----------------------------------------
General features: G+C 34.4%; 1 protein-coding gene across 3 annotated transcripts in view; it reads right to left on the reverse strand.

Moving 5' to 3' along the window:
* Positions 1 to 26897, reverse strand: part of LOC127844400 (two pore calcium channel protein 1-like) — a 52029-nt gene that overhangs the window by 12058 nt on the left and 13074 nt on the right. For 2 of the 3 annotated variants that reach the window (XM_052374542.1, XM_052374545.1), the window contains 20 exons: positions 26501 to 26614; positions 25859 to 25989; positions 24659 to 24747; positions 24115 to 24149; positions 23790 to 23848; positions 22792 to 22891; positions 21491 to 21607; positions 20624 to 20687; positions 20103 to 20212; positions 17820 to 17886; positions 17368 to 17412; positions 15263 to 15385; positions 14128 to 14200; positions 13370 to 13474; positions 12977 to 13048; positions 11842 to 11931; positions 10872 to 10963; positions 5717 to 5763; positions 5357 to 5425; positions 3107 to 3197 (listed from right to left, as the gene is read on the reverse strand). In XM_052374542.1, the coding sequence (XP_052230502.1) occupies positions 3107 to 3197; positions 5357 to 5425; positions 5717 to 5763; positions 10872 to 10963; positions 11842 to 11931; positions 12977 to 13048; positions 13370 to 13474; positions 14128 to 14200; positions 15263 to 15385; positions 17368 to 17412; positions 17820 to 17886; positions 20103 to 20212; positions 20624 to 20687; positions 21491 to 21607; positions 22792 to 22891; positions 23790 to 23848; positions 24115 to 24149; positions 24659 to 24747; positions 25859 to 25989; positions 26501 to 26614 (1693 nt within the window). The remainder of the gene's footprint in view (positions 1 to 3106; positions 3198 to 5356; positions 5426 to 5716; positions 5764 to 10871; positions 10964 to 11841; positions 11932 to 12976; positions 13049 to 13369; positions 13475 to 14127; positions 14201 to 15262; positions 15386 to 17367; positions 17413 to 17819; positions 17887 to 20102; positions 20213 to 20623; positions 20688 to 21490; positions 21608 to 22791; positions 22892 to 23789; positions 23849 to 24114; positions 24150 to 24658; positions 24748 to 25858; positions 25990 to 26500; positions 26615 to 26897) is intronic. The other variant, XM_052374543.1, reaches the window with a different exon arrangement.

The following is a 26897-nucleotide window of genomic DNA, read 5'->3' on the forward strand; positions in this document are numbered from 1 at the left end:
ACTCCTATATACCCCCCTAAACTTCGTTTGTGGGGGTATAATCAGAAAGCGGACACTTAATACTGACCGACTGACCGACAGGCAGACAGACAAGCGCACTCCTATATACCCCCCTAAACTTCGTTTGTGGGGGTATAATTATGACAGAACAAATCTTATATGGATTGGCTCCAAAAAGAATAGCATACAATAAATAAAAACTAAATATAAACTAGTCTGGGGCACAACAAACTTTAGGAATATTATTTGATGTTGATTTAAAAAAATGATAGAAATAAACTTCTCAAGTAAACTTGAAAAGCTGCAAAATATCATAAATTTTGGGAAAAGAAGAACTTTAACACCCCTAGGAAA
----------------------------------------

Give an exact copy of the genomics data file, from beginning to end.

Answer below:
General features: G+C 34.4%; 1 protein-coding gene across 3 annotated transcripts in view; it reads right to left on the reverse strand.

Moving 5' to 3' along the window:
* Positions 1 to 26897, reverse strand: part of LOC127844400 (two pore calcium channel protein 1-like) — a 52029-nt gene that overhangs the window by 12058 nt on the left and 13074 nt on the right. For 2 of the 3 annotated variants that reach the window (XM_052374542.1, XM_052374545.1), the window contains 20 exons: positions 26501 to 26614; positions 25859 to 25989; positions 24659 to 24747; positions 24115 to 24149; positions 23790 to 23848; positions 22792 to 22891; positions 21491 to 21607; positions 20624 to 20687; positions 20103 to 20212; positions 17820 to 17886; positions 17368 to 17412; positions 15263 to 15385; positions 14128 to 14200; positions 13370 to 13474; positions 12977 to 13048; positions 11842 to 11931; positions 10872 to 10963; positions 5717 to 5763; positions 5357 to 5425; positions 3107 to 3197 (listed from right to left, as the gene is read on the reverse strand). In XM_052374542.1, the coding sequence (XP_052230502.1) occupies positions 3107 to 3197; positions 5357 to 5425; positions 5717 to 5763; positions 10872 to 10963; positions 11842 to 11931; positions 12977 to 13048; positions 13370 to 13474; positions 14128 to 14200; positions 15263 to 15385; positions 17368 to 17412; positions 17820 to 17886; positions 20103 to 20212; positions 20624 to 20687; positions 21491 to 21607; positions 22792 to 22891; positions 23790 to 23848; positions 24115 to 24149; positions 24659 to 24747; positions 25859 to 25989; positions 26501 to 26614 (1693 nt within the window). The remainder of the gene's footprint in view (positions 1 to 3106; positions 3198 to 5356; positions 5426 to 5716; positions 5764 to 10871; positions 10964 to 11841; positions 11932 to 12976; positions 13049 to 13369; positions 13475 to 14127; positions 14201 to 15262; positions 15386 to 17367; positions 17413 to 17819; positions 17887 to 20102; positions 20213 to 20623; positions 20688 to 21490; positions 21608 to 22791; positions 22892 to 23789; positions 23849 to 24114; positions 24150 to 24658; positions 24748 to 25858; positions 25990 to 26500; positions 26615 to 26897) is intronic. The other variant, XM_052374543.1, reaches the window with a different exon arrangement.

The following is a 26897-nucleotide window of genomic DNA, read 5'->3' on the forward strand; positions in this document are numbered from 1 at the left end:
ACTCCTATATACCCCCCTAAACTTCGTTTGTGGGGGTATAATCAGAAAGCGGACACTTAATACTGACCGACTGACCGACAGGCAGACAGACAAGCGCACTCCTATATACCCCCCTAAACTTCGTTTGTGGGGGTATAATTATGACAGAACAAATCTTATATGGATTGGCTCCAAAAAGAATAGCATACAATAAATAAAAACTAAATATAAACTAGTCTGGGGCACAACAAACTTTAGGAATATTATTTGATGTTGATTTAAAAAAATGATAGAAATAAACTTCTCAAGTAAACTTGAAAAGCTGCAAAATATCATAAATTTTGGGAAAAGAAGAACTTTAACACCCCTAGGAAA